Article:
2) make "childish decisions"
    3) are "willfully obtuse Pollyannas who insist that mommy-track employees are as valuable as full-time careerists"
    4) that Simone de Beauvoir was right -- these women are parasites, and
    5) "all too many mothers are demonstrating for their children is that 'woman is the n***** of the world'"

    Can you really say those things and expect readers to not take offense?

    The fatal flaw in your approach is that it assumes only two distinct categories of mothers exist -- 1) those who work for pay full time and 2) everyone else. In fact, there are probably as many and as varied work arrangements as there are mothers.

    True, some mothers work in offices for 40, 50 or 60 hours a week, while some mothers spend all of their time unpaid and at home. And, yes, some of the wealthy mothers you mentioned in your book employ nannies and housekeepers, and they, as you said, "may not be working for pay, but their tennis lessons, hair and manicure appointments, shopping dates, volunteer commitments, and social engagements frequently keep them out of the house for longer hours than many of the working mothers I know."

    However, those two groups make up a fraction of the whole.

    Many mothers work in schools, hospitals, daycares and studios. Some work the night shift or take on-call hours so they can be home during the day. Some work part time or on assignment for weeks or months at a time and are "out of work" until the next project is lined up. Some are in the military. Some take care of other people's children along with their own. Some "shift gears" in their work schedules to spend extra time and attention on special-needs children and ill or elderly family members. (Fathers do all of these things too.)

    Some mothers were fired when they became pregnant. Some weren't hired again because they were pregnant. Some mothers returned to work after a few weeks of maternity leave only to be squeezed out of their jobs. Some mothers get turned down for jobs because they are mothers -- employers don't want what they believe is the added expense of health insurance, and they believe mothers are unreliable.

    Truth is, we don't live in Scandinavia or even, oh, Vietnam (where guaranteed, paid maternity leaves range from four to six months). Employees have very few rights in the United States. They aren't even guaranteed vacation time. If they get it, they're lucky. The United States has no law requiring employers to offer any paid leave.

    Your basic message that mothers should protect themselves financially is a good one. But you can't shoot poison darts at them -- calling them childish, obtuse and worse -- and expect them to see past that to your message that you truly want to help them. (And I believe you do.) Whatever position they're in -- whether by choice or circumstance -- it's a good bet they're not there on a whim. Mothers struggle every day to do right by themselves and their children.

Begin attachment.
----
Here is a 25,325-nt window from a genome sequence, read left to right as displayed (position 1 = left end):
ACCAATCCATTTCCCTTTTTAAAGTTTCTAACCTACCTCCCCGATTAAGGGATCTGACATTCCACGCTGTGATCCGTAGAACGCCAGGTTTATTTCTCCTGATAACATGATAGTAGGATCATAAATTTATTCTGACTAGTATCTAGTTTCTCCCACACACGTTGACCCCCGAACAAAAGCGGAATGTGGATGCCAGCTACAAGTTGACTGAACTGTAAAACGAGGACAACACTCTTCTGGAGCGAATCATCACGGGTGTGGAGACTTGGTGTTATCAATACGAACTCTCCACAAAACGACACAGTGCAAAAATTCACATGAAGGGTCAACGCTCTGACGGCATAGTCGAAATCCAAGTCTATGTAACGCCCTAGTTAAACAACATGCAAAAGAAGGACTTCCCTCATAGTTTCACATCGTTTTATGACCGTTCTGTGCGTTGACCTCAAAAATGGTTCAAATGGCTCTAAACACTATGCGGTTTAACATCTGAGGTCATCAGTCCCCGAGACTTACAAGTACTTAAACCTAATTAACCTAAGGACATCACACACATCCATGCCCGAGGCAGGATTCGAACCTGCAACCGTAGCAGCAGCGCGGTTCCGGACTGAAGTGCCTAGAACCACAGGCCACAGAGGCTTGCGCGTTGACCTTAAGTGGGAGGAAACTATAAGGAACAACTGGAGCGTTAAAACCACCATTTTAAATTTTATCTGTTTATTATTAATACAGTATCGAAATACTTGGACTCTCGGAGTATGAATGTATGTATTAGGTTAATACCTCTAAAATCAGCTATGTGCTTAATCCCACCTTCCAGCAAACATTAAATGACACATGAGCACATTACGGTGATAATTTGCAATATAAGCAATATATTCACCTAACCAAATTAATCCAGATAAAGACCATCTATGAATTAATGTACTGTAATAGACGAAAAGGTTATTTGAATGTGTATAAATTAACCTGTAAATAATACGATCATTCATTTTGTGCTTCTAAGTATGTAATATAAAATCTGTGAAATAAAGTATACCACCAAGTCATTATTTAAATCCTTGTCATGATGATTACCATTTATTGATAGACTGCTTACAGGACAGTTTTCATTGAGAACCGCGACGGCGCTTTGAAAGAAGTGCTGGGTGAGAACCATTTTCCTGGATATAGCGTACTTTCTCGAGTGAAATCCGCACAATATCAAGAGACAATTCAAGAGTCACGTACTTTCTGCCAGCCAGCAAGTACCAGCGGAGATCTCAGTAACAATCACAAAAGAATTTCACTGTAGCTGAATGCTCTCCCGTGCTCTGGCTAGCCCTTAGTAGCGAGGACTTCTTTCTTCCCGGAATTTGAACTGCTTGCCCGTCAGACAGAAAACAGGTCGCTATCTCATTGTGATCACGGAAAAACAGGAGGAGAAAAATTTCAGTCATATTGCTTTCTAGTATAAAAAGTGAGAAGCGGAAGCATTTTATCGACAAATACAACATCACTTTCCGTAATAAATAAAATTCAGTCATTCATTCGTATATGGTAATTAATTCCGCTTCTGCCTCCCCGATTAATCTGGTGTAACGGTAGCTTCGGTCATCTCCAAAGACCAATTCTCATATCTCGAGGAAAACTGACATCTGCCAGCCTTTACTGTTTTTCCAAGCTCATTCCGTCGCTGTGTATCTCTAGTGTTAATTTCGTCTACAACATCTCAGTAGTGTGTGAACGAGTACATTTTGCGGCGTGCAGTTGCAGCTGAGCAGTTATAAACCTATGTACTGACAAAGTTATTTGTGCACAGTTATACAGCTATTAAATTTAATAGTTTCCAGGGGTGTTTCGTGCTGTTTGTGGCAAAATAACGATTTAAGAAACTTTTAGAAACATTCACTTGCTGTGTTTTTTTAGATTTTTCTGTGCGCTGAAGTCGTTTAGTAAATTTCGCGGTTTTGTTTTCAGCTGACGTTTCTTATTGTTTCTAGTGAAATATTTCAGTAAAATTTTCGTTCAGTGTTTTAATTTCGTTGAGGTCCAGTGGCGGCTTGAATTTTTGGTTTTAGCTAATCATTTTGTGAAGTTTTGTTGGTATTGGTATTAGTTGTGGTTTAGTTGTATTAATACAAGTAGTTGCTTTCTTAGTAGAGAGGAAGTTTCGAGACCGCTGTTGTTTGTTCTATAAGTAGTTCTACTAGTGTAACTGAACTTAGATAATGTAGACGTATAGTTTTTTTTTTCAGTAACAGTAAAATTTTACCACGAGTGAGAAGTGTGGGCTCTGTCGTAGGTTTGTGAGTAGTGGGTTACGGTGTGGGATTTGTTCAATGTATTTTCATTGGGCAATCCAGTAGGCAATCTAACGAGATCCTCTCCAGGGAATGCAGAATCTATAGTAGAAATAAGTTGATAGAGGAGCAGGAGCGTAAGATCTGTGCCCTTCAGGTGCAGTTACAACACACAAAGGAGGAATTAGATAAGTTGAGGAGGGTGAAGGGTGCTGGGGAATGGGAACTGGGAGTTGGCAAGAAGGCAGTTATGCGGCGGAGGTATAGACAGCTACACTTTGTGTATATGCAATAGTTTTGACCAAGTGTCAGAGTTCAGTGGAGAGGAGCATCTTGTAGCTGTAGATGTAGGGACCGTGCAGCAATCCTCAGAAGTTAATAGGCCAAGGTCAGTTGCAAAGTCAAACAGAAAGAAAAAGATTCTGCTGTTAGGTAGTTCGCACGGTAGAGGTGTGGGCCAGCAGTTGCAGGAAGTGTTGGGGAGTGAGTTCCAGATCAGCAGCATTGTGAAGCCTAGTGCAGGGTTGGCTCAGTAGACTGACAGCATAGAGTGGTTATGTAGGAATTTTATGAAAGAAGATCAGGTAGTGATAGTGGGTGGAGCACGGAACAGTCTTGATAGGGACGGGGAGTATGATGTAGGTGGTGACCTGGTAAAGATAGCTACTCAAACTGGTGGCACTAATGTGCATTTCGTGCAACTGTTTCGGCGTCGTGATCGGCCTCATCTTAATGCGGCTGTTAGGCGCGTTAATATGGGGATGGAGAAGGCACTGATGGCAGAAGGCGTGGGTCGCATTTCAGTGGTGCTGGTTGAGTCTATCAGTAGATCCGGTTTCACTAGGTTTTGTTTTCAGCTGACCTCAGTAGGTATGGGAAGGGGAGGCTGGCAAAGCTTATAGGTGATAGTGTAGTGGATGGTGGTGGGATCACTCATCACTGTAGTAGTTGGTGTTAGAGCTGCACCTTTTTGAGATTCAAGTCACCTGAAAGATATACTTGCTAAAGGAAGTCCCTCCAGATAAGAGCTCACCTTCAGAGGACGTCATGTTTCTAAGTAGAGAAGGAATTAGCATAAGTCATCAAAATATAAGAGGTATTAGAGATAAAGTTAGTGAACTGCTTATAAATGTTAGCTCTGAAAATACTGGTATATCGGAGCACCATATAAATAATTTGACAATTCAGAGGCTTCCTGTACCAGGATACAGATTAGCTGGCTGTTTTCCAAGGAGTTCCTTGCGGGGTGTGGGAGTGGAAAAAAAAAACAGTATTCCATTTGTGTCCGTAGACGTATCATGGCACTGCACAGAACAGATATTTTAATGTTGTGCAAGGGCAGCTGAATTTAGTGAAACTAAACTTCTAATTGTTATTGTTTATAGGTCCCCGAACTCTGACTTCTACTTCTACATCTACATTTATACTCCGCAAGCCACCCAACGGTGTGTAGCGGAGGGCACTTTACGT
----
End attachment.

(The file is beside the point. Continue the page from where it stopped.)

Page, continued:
Instead of focusing on "mistakes" mothers make, why not focus on changing the structure of the workplace and our nation's policies?

    Flag as inappropriate Posted by Becky on 17th March 2008

  • Why on earth do you think I am criticizing anyone for working part-time or working at home, which I do myself, btw? Nowhere have I ever made any such criticism, which is entirely beside the point anyway. The issue here is working FOR PAY and being able to support yourself, and your kids. It doesn't matter where you're doing that or on what schedule, only that you are able to take immediate financial responsibility for yourself and your children if need be. I am having a really hard time understanding why you (and others) are accusing me of having said things I've never said, and taking offense accordingly at some imagined insult. I also know perfectly well how much work it is to run a household, make three family meals a day and raise children, having had two myself. I am not in any way implying that SAHMs don't work hard. All moms and homemakers work hard, but that is quite beside the point if your husband dies or leaves and you suddenly can't buy groceries for your kids or get anyone to hire you or take them to a doctor when they're sick, because you can't afford health insurance. I couldn't care less whether anyone makes decisions like the ones I made. In researching my book I inteviewed women in every "category" -- SAHM, working full-time, working part-time, working at home, divorced, single, widowed, married, old, young, rich, poor, white, black, immigrant, etc. Hundreds of former and current SAHMS have told me what a disaster it was for them to have given up paid work and found themselves unable to get a decent job when they suddenly needed to, whether because a husband got sick, lost his job, died, left or whatever. My reporting plus a half century's worth of social science research, changes in the law, medical and psychological research on women, child development research and a host of other information convinced me that women are taking a terrible chance in becoming SAHMs, unless maybe they're heiresses with large trust funds. Why is it considered controversial or offensive to suggest that women inform themselves about the practical risks of this choice and plan accordingly?